Judge Moore Deliberates Elian Gonzalez HearingAired March 9, 2000 - 2:01 p.m. ET
THIS IS A RUSH TRANSCRIPT. THIS COPY MAY NOT BE IN ITS FINAL FORM AND MAY BE UPDATED.
DONNA KELLEY, CNN ANCHOR: Elian Gonzalez went to school today, but his Miami family went to federal court trying to keep him in this country. The judge must decide whether to support the Clinton administration's decision to send Elian home to his dad in Cuba or grant the boy a political asylum hearing, an unusual step for a small child.
CNN's Mark Potter keeping watch at the Miami courthouse today.
MARK POTTER, CNN CORRESPONDENT: Hello, Donna.
The hearing lasted about three hours and then was recessed without the judge making a ruling, and he did not say how long it would take him to make that decision.
Now, there are several issues that are facing the federal judge here, Michael Moore. The main question is, does the federal court have the right to take control of the Elian Gonzalez case. Another question: should the INS, the Immigration Service, be ordered to grant an asylum hearing for the boy, or should the boy's father in Cuba have the final say about the boy's fate, and of course we all know that he wants the boy to go back to Cuba. In its arguments before the court, the government lawyer -- the government lawyers said that the -- by law, the INS position should prevail, that the boy belongs with his father in Cuba.
(BEGIN VIDEO CLIP)
PATRICIA MAHER, DEP. ASST. ATTORNEY GENERAL: At today's hearing, the government asked the court to reject the challenges to the decision of the INS commissioner that Elian Gonzalez should be returned to his father, Juan Miguel Gonzalez, at the earliest possible opportunity. That decision, which was ratified by the attorney general, gives effect to a longstanding policy of family unification and the internationally-accepted doctrine that parents have the right to speak for their children.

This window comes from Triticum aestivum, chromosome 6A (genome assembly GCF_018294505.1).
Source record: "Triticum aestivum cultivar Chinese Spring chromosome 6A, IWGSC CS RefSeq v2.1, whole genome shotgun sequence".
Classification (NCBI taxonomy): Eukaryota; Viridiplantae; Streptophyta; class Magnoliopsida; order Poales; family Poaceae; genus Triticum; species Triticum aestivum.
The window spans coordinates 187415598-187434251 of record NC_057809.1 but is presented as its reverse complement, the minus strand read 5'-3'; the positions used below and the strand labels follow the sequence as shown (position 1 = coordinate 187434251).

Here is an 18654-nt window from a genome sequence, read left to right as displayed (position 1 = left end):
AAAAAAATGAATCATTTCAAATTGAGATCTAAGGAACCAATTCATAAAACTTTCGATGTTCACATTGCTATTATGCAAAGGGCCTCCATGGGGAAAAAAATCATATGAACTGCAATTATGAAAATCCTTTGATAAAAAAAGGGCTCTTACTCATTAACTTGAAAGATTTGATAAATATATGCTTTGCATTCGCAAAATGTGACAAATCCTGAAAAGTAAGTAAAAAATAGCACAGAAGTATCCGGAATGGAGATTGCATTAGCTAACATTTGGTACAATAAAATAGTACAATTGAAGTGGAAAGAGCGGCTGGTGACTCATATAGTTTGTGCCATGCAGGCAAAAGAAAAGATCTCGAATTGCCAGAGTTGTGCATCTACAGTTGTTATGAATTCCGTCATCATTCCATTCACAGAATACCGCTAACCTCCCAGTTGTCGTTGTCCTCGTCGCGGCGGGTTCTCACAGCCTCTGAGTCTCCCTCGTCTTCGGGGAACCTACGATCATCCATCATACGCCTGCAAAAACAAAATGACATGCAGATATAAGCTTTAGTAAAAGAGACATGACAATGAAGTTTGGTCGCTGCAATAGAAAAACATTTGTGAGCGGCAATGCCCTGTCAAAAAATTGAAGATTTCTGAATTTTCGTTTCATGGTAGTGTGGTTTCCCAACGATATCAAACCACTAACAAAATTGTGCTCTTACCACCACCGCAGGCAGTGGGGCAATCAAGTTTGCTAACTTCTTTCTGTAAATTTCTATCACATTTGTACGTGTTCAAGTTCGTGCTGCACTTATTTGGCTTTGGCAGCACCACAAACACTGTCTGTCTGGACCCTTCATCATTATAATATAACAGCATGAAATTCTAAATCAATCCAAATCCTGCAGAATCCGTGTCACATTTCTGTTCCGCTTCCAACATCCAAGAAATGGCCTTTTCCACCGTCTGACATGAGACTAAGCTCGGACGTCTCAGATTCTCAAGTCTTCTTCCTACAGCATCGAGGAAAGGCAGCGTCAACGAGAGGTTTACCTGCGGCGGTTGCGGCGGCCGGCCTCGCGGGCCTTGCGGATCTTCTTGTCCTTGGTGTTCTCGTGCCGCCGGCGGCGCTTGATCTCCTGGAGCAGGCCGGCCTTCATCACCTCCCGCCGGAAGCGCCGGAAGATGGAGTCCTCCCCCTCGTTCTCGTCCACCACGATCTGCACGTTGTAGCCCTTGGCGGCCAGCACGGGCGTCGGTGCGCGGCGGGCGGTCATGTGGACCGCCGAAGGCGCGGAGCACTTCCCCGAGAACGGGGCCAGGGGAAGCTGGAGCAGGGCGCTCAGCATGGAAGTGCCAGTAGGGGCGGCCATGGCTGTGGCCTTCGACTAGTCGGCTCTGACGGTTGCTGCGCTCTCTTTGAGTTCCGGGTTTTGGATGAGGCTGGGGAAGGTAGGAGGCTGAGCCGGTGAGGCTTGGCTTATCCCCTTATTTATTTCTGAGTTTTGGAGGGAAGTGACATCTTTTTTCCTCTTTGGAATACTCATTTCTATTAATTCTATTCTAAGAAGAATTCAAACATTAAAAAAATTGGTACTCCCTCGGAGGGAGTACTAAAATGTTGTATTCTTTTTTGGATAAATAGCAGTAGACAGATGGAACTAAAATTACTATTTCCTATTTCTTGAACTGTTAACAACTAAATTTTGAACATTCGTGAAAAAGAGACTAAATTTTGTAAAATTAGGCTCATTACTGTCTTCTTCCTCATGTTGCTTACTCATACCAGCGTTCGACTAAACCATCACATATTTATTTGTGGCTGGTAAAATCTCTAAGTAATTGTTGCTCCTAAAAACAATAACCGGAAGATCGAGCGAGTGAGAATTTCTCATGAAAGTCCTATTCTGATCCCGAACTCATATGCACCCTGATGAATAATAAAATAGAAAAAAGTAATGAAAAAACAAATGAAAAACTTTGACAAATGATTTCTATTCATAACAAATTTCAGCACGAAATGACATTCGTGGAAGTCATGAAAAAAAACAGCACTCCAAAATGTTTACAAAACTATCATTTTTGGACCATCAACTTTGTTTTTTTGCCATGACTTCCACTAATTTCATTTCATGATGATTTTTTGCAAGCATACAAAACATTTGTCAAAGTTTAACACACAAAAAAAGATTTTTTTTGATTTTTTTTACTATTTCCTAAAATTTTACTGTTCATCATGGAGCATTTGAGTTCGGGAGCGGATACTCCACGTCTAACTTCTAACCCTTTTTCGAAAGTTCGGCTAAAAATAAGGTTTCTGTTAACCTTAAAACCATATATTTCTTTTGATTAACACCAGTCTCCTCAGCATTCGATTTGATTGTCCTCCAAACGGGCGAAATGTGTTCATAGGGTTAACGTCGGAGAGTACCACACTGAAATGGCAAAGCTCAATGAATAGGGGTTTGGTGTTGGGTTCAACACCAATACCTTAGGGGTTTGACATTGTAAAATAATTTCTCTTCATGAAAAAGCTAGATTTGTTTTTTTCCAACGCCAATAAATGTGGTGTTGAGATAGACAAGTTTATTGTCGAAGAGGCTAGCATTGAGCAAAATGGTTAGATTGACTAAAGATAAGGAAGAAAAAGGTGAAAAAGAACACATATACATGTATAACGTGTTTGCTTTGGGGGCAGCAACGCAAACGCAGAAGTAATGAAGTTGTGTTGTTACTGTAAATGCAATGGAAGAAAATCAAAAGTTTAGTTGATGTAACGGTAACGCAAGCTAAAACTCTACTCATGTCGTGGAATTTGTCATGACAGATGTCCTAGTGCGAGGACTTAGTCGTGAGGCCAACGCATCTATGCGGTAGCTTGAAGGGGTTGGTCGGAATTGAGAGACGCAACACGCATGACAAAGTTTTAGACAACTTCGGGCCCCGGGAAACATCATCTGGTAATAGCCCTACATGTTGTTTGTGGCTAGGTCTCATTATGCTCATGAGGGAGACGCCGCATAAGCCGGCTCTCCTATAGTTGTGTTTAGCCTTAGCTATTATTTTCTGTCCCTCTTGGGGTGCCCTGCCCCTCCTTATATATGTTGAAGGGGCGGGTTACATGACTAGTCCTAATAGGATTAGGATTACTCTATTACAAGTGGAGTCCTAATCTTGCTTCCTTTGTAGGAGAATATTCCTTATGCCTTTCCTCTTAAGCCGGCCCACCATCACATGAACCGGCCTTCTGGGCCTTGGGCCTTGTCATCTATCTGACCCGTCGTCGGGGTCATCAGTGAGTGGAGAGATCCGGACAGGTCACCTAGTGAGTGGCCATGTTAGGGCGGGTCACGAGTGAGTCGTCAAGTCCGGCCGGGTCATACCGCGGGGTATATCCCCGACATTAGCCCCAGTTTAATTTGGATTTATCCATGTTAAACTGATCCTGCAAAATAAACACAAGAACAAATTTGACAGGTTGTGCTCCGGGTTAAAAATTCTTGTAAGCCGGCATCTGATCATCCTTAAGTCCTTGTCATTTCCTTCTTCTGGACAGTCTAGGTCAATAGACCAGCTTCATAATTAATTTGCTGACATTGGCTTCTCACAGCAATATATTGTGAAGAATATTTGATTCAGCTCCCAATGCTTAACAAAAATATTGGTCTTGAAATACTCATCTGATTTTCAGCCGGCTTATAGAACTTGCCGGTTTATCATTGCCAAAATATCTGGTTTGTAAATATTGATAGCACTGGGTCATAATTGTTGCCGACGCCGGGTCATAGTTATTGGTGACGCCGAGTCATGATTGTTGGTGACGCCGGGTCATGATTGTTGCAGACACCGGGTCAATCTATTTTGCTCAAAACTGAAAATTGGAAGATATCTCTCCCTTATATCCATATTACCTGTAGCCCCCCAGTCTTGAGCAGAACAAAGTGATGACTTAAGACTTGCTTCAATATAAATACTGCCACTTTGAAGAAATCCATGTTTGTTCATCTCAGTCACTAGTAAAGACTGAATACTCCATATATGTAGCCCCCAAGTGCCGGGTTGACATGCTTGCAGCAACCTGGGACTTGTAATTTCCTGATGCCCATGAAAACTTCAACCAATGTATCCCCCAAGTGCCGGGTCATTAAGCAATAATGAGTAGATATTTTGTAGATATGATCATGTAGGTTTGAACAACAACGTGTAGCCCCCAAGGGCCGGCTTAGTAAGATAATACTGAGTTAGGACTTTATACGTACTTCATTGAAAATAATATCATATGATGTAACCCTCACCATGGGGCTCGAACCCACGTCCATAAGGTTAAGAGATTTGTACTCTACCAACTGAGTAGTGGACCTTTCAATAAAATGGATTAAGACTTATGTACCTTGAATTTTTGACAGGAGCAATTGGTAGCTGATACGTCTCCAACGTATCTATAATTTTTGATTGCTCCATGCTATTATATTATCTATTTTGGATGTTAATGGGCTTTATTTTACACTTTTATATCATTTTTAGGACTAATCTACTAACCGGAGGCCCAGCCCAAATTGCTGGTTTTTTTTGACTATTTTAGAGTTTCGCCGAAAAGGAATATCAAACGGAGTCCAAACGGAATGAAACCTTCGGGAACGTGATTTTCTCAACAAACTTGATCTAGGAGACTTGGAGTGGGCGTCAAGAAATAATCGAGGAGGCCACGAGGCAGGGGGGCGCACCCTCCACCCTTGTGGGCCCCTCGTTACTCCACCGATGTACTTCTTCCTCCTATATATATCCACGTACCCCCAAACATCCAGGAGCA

(END VIDEO CLIP)
POTTER: But the lawyers for Elian and his relatives in Miami say that the boy was illegally denied his right to a political asylum hearing, and they are asking the judge to order the INS to hold such a hearing. They argue that even by its own guidelines the INS must be required to allow any immigrant child to apply for political asylum. Their argument is that any immigrant child can apply for asylum and does not need the approval of a parent to do it.
(BEGIN VIDEO CLIP)
BARBARA LOTOA, ATTORNEY FOR LAZARO GONZALEZ: A minor can speak for themselves, and they can see that there are no age-based restrictions in applying for asylum.
QUESTION: Did Elian sign that application, and did he understand the application? How could he...
LOTOA: Yes, he signed it, and yes, he understands it.
(END VIDEO CLIP)
POTTER: The government's response is that even though a child does have a right to file an asylum claim, the question remains how much of a procedure does that child actually understand, and who ultimately represents the child. The government's position in this case is that it's the boy's father in Cuba.
Mark Potter, CNN, reporting live from Miami.
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